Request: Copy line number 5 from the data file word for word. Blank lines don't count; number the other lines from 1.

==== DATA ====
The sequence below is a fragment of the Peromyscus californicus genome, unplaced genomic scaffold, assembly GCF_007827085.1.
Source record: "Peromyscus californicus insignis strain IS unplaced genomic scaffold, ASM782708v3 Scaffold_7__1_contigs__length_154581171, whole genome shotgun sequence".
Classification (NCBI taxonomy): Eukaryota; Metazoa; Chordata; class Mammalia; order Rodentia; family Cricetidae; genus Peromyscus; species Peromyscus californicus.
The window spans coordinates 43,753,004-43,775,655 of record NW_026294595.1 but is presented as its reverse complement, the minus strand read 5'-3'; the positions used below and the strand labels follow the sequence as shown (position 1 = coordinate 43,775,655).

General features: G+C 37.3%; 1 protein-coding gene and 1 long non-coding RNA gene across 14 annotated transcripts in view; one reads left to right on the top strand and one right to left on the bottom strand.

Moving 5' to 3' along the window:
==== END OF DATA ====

General features: G+C 37.3%; 1 protein-coding gene and 1 long non-coding RNA gene across 14 annotated transcripts in view; one reads left to right on the top strand and one right to left on the bottom strand.